Researchers who studied concussions in youth football say the Pop Warner organization got it wrong last year when it limited contact in practices.
by Gary Mihoces, USA TODAY Sports
PITTSBURGH – Researchers who studied concussions in youth football say the Pop Warner organization got it wrong last year when it limited contact in practices.
Julian Bailes, chair of Pop Warner youth football’s medical advisory board, defends the policy and says critics are sending a “bad message” to players, coaches and parents.
“We’re not going to repeal it. I think the article was erroneous in its conclusions and not the right message,” says Bailes, a neurosurgeon with the NorthShore University HealthSystem in Chicago. “So we’re not going to repeal it in Pop Warner. We’re steadfast.”
Pop Warner, based in Langhorne, Pa., had about 275,000 youth players nationwide. Last season, it introduced new rules on hitting in practice, including a rule that no more than one-third of practice time be devoted to full speed contact.
In college football, the Pac-12 Conference also recently announced it would be introducing as yet unspecified limits on practice contact.
Released this week, the study by the University of Pittsburgh and its medical center followed 468 players ages 8-12 during the 2011 season in the Pittsburgh area and central Pennsylvania. It found they were 26 times more likely to be concussed in games than in practices.
“Instead of reducing contact practice time, youth football leagues should focus on awareness and education about concussions. We believe that practice is when tackling technique can be taught and reinforced in a much safer environment than in games,” says principal investigator Anthony Kontos, assistant research director for the University of Pittsburgh Medical Center sports concussion program.
Bailes has a different view.
“I think it’s a bad message for players and parents and coaches to think that it doesn’t matter, that you should go back and hit head to head and hit your brain as many times as you can in practice … and if you don’t you won’t learn proper technique,” he says.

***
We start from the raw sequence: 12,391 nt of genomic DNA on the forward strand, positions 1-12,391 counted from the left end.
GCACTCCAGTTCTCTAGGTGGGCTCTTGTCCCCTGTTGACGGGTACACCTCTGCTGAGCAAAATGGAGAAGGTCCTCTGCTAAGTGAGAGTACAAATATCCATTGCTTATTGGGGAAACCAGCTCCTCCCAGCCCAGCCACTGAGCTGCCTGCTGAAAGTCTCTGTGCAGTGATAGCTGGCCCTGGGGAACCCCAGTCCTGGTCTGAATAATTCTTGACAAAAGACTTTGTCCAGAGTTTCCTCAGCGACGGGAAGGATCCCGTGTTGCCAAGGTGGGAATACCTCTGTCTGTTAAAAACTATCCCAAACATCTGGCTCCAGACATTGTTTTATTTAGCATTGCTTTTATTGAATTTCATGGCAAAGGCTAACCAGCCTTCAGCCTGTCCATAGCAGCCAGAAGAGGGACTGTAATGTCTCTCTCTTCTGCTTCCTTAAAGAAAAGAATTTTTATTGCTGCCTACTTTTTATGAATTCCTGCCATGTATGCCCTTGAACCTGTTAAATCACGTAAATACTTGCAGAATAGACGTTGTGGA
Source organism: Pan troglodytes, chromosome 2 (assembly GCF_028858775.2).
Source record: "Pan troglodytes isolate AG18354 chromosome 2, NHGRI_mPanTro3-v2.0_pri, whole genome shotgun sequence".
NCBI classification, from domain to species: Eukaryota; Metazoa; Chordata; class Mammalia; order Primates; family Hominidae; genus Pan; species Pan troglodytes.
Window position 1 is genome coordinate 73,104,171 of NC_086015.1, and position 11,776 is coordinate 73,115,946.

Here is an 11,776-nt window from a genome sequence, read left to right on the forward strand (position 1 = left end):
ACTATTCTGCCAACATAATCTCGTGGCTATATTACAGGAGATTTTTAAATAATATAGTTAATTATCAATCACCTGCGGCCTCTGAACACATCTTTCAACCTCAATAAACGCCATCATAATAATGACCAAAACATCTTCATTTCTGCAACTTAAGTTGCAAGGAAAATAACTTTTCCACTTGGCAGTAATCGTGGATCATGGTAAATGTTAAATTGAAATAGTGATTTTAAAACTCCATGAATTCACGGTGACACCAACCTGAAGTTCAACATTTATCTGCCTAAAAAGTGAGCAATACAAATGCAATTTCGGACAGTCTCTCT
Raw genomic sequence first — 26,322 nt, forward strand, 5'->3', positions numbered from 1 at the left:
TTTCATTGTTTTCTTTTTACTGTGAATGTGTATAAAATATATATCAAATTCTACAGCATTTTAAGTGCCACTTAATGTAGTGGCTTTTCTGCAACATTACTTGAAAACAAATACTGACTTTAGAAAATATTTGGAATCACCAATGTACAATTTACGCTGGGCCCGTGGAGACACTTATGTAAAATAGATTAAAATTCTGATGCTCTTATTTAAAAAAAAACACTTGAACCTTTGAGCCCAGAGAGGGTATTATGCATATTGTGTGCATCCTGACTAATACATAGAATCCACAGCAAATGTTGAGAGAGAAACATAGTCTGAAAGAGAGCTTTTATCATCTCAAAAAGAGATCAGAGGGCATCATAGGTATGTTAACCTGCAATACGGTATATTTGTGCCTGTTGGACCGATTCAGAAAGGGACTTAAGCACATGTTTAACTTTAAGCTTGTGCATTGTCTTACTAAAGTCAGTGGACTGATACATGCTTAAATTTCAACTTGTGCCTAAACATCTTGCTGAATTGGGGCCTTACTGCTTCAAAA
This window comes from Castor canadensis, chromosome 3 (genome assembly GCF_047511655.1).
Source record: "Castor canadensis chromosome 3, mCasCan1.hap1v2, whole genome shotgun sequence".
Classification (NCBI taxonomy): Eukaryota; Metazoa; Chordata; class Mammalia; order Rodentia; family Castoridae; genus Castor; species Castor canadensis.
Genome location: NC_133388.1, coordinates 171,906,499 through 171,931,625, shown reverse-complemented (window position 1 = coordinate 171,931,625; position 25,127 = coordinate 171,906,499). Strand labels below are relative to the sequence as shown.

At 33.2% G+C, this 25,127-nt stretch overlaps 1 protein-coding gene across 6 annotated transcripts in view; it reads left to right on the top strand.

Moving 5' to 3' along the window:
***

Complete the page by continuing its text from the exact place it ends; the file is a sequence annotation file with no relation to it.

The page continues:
During a concussion conference in Pittsburgh on Saturday, Kontos said that wasn’t what he said.
“We don’t want more head-to-head contact. What we want is more contact practices where we teach proper technique to avoid head-to-head collisions in games,” Kontos said. “And if we don’t have good practices to teach that, we’re sending kids out unprepared to make those tackles.”
Kontos said Pop Warner made a “well-intended” decision.
“They, just like all of us, want to prevent this injury in youth. The only thing we’re arguing about is we need to make decisions that are evidence-based,” Kontos said. “We need to have research driving our decisions rather than traditional knee-jerk, media kind of response.”
While Bailes questioned the size of the study sample (of 20 diagnosed concussions, 18 occurred in games), he did not dispute that more concussions occur in games.
“I’m glad concussions aren’t occurring in practice. They tried to make a distinctive point of that. … We’ve always known that. … That’s nothing new,” Bailes says. “But to think more hitting your brain is good for you or doesn’t make any difference if you do it in practice is asinine.”
Kontos: “Which is not what I said.”